It is time for the mother bears of the world to rise (and for the papa bears to join us) and say “enough is enough.” We will not be safe until everyone on the planet is safe. Until all lives are valued. Until everyone has the resources they need to live peacefully, securely, eat healthy food, have drinking water, education, functioning communities, healthcare, etc. We need to stand-up in a loving, compassionate, powerful and nonviolent collective way and demand that our leaders do what is needed to build a safer world for ourselves and everyone else on the planet and to make it clear that more weapons and more violence is not the path. I don’t think we can actually figure out how to protect ourselves if some determined person (or people) with weapons that are often manufactured by U.S. companies (43 of the 100 largest weapons producers are U.S. companies, including 8 of the top 10 and the 3 largest) end up being used to wreck terror and havoc in a theater or café near us but we do have the power to build a massive movement to demand a change in our policies and approaches. And when our pain and fear are strong and powerful enough, we will mobilize because we will realize we have no choice. I hope that time comes sooner rather than later.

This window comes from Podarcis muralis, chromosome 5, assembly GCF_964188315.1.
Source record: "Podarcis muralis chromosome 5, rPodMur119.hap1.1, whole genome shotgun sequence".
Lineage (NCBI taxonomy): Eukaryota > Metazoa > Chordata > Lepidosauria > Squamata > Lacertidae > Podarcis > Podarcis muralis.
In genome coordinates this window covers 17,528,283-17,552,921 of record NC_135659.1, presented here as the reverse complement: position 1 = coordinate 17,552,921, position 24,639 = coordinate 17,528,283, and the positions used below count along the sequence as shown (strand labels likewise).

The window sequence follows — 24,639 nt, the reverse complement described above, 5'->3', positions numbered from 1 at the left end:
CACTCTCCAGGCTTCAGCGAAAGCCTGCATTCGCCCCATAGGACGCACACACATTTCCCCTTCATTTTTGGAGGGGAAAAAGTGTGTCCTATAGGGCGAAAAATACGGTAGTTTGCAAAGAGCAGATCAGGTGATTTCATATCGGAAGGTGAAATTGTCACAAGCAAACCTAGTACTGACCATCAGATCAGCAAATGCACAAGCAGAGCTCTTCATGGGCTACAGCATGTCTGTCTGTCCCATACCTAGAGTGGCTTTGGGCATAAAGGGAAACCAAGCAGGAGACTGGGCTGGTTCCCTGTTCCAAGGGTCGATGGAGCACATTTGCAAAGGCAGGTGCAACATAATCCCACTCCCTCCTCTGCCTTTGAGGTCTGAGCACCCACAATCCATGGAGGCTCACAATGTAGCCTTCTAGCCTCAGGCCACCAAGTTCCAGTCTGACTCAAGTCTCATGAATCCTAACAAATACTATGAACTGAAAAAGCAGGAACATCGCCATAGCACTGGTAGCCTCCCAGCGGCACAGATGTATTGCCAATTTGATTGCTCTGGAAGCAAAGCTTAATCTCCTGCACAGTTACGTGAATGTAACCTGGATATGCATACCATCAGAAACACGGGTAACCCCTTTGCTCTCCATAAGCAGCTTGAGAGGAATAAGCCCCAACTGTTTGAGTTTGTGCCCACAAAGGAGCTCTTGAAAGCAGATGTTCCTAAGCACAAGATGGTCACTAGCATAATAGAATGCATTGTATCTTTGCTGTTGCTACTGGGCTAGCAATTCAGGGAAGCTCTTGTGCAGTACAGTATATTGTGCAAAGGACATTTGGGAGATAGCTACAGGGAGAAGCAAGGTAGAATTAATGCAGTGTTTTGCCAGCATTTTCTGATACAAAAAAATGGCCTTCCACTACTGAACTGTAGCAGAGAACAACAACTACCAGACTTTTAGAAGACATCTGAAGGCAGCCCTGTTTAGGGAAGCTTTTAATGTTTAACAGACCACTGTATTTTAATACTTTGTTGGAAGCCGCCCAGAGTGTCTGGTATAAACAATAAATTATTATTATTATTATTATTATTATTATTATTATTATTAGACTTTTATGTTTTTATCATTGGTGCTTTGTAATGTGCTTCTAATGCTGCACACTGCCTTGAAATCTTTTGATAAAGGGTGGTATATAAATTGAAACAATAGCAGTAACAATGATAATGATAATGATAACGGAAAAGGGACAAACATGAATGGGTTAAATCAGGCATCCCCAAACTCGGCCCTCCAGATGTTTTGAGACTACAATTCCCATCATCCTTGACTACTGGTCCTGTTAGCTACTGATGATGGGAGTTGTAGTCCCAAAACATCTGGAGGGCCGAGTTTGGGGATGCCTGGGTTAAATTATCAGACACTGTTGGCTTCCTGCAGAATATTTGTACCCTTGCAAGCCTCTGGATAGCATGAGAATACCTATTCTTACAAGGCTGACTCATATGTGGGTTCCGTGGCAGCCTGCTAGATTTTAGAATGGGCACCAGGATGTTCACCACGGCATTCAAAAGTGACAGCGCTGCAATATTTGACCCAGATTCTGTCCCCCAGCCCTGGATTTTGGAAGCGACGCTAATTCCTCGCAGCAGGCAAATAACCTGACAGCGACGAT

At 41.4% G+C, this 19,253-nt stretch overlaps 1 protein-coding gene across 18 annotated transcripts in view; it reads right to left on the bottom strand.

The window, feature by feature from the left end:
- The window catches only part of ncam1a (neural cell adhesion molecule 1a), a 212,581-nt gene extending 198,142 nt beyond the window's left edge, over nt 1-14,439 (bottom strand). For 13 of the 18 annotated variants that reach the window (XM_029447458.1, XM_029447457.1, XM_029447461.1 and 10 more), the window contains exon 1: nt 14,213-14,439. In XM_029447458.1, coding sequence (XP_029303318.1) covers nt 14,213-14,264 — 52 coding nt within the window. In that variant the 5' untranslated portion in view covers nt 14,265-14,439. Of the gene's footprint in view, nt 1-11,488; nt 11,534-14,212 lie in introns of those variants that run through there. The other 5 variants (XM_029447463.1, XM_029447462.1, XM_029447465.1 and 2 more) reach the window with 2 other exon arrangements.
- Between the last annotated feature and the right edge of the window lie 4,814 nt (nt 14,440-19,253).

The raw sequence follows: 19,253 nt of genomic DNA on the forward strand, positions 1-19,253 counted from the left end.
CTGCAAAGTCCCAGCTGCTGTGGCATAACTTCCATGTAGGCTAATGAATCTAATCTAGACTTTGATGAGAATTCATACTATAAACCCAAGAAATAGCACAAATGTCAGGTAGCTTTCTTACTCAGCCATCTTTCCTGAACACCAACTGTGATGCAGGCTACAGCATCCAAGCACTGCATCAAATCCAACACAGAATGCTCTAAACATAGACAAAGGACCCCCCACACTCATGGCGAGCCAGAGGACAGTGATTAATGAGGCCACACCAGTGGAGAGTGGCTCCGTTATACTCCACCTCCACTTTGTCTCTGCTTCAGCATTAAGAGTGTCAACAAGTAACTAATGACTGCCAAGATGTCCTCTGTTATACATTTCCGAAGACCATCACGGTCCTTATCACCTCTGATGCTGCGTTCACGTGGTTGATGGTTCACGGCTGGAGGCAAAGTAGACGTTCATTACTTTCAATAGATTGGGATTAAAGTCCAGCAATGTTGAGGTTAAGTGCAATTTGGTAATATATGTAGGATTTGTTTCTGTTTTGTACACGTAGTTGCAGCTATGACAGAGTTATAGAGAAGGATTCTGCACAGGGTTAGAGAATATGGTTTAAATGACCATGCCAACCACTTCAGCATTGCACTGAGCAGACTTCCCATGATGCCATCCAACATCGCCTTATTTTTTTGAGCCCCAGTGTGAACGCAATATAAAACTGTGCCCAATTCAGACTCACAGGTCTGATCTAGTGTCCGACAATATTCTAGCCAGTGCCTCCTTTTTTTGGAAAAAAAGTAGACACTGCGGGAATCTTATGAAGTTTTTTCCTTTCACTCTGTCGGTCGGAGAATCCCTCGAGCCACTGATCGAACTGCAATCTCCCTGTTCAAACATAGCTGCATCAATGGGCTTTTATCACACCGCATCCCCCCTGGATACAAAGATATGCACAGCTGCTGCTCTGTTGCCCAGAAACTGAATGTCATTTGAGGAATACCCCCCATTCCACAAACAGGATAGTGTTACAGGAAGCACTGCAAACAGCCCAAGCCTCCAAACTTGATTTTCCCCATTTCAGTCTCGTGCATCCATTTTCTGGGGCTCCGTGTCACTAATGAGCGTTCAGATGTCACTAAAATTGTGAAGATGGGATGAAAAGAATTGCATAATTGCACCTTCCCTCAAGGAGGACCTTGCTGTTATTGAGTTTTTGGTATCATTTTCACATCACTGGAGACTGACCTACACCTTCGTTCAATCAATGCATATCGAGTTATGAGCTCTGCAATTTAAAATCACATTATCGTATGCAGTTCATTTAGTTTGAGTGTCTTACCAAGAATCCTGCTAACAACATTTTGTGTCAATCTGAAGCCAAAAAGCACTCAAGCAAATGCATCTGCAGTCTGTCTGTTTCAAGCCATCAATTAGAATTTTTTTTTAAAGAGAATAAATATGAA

If you feel that way now, and want to be part of the solution to actually building a safer world, then how about joining the Network of Spiritual Progressives and help promote our Global Marshall Plan and Environmental and Social Responsibility Amendment to the U.S. Constitution and help us recruit hundreds of thousands of people so we can mobilize people to take to the streets in massive nonviolent civil disobedience demanding that those who support continued wars and those who support weapons industries either withdraw their support or we will vote them out of office. To demand that we move from a homeland security policy of power over, domination and submission to a strategy of generosity and kindness. To demand that our leaders are actually beholden to the people they represent not the wealthiest individuals and corporations. To demand that corporations be socially and environmentally responsible. This is a crucial moment in history. Let’s capitalize on it ourselves rather than leave it to the warmongers to do so because we know what will happen if they do. With a massive movement, we can turn to the light and away from the darkness but to do so will require each and everyone of us to get out of our offices, our houses, our schools, our communities and even our comfort zones and take to the streets.

What do you say?

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Cat J. Zavis is executive director of NSP – the interfaith and secular-humanist-and-atheist-welcoming Network of Spiritual Progressives. Join the NSP and work with her to build yet another transformative movement – the movement for Love and Justice that is more fully described atwww.spiritualprogressives.org/covenant. To join the NSP go towww.spiritualprogressives.org/join. You can contact Cat Zavis atcat@spiritualprogressives.org.